The first big thing I went to as a writer was a Reading Matters Conference at the State Library of Victory in 2005. I didn’t know any of the other ‘real writers’ attending so the night I checked in to the hotel in Melbourne where we were all staying, I decided to go down to the bar and see if I might bump into someone there. I did.
Kathryn Lomer a poet, who had just written her first YA novel The Spare Room recognised me from the program. She didn’t know anyone either and she’d had exactly the same ‘bump into someone at the bar’ idea as me. We bought some drinks and found a table to the side.
Pretty soon we noticed across the room a very animated group of 20 or so people gathered around some lounge chairs, laughing and waving their hands about and talking loudly. The writers! Kathryn took out her program and we checked. Even though the photos were small and we had to take into account that some writers might have submitted ‘young-ish’ images of themselves with maybe more hair and fewer wrinkles, it wasn’t too long before we had identified 3 or 4 ‘definites’ and a bunch of ‘probablies’.
I was quite happy to play ‘Identify the Writers’ all night but eventually Kathryn said:
This is silly. Why are we sitting here? We should just go over an introduce ourselves.
To which I replied:
Great idea! What don’t YOU do that while I go and get us some more drinks?
Anyway, after rolling her eyes in disgust and mumbling something about me, which involved the word pathetic, Kathryn heading off to the writers and I headed off for the bar. But when I started to make my way over with the drinks, Kath wasn’t with the writers. She was back out our little table sitting by herself. So I went over to find out what had happened.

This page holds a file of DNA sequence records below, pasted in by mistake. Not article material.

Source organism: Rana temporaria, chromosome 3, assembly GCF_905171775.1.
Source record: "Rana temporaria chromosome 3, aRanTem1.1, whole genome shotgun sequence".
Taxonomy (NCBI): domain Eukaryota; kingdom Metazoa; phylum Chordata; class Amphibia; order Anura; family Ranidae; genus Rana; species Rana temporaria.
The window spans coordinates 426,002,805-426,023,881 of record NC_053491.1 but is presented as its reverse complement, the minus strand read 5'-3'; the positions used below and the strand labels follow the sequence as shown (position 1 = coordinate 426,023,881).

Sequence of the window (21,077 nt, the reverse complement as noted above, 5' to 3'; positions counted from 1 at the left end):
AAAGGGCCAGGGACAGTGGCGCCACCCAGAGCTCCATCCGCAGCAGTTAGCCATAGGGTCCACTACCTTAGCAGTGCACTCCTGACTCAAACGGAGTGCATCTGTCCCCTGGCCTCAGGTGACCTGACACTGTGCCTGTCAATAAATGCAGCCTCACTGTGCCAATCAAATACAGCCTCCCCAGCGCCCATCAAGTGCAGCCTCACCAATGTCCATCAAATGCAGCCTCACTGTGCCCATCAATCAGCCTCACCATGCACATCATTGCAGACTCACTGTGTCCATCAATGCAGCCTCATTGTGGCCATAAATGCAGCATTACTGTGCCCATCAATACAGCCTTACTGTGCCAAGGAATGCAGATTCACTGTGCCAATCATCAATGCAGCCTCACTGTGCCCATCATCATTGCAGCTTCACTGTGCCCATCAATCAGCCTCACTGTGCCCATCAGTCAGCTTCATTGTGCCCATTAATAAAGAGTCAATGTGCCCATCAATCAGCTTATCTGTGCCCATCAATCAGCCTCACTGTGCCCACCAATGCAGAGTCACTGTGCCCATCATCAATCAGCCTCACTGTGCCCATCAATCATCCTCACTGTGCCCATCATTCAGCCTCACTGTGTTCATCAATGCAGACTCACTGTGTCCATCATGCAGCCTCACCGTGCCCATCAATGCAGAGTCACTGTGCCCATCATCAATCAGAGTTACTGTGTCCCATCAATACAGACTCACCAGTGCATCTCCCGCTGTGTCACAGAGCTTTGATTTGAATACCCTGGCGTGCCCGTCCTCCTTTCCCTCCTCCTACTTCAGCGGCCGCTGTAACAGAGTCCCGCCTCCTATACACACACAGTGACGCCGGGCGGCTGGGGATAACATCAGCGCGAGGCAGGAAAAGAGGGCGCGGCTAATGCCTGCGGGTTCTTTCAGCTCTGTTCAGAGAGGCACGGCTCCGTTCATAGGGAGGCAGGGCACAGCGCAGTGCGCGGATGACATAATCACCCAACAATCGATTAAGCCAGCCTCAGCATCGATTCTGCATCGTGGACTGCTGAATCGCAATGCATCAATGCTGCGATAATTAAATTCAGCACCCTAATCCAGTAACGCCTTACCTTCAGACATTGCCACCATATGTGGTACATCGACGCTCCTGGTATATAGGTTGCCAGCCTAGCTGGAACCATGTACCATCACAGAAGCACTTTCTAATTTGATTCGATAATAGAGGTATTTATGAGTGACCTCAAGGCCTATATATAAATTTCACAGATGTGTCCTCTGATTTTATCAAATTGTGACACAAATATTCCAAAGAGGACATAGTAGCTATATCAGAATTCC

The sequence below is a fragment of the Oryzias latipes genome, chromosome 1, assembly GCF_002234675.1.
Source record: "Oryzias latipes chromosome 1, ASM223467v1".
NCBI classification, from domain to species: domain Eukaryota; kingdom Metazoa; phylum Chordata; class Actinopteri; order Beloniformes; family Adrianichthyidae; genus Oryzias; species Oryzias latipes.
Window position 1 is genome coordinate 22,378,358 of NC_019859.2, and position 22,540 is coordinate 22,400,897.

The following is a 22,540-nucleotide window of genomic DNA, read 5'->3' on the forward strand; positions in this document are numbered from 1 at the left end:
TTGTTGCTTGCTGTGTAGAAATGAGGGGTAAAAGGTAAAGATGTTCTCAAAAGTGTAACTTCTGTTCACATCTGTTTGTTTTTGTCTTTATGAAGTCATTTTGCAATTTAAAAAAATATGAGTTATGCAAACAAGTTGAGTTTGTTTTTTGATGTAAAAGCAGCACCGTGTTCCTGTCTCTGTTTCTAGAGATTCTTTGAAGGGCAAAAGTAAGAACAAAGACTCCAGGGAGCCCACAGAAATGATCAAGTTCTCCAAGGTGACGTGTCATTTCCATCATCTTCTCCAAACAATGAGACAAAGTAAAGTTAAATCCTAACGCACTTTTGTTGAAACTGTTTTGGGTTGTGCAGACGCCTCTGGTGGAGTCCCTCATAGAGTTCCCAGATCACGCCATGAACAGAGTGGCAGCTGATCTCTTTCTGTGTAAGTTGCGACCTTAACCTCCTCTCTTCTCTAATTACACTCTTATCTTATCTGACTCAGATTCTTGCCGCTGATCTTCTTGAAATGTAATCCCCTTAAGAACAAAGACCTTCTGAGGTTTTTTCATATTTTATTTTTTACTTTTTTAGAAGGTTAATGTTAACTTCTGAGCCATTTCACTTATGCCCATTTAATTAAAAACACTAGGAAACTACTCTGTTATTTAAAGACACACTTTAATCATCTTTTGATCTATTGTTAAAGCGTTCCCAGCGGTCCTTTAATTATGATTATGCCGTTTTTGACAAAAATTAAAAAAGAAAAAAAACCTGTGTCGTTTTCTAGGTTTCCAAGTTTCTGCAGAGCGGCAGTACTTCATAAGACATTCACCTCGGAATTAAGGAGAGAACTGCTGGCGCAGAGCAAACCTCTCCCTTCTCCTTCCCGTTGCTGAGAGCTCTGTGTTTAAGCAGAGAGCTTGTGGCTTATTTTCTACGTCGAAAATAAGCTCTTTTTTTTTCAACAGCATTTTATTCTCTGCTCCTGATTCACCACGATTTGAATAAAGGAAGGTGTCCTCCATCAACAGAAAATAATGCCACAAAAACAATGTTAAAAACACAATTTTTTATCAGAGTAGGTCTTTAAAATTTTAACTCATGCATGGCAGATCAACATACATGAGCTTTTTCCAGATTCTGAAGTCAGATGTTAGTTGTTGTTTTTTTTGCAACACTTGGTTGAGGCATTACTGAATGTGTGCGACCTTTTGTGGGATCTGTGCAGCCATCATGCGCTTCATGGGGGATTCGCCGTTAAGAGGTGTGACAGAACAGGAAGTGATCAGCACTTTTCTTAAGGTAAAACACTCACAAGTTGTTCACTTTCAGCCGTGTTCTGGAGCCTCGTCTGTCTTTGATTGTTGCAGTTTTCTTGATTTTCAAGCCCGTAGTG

Apparently she’d walked right into the middle of the group, introduced herself confidently with a big smile and said: You must all be writers down for the Reading Matters Conference.
What followed was a couple of seconds of silence interspersed with confused looks, before someone replied:Writers? No, we’re all from TELSTRA.
How I laughed when Kathryn told me that. Of course when we did eventually meet the other writers over the next few days, that story got a few airings, as it has done in other times and places over the years. And as it is doing again here in this blog.
I guess what I learnt is, whereas WRITERS may be hard to find, STORIES often have a strange and surprising habit of finding you.
PS: Kathryn Lomer’s most recent YA book is What now, Tilda B? She has also written novels and short fiction for adults such as The God in the Ink and Camera Obscura. Her second book of poetry Two Kinds of Silence won the 2007 Kenneth Slessor Poetry Prize in the NSW Premiers Literary Awards.
Easy mistake to make though I’d say. Most Telstra employees don’t look like they’ve done a decent days work in their lives either 😉
(says he, aspiring to become one … not a Telstra employee that is. The way I figure it though, after years of practice at being a public servant I should be able to slip right into the mould 😉
I know we writers can be rather boring looking individuals… but Telstra employees, yikes!
As I recall Steven, I think you were one of the writers we thought we had identified!
Great story, Michael. And these days at festivals, there is probably some rookie writer gazing across at you at the bar with your seasoned writer mates, too terrified to approach….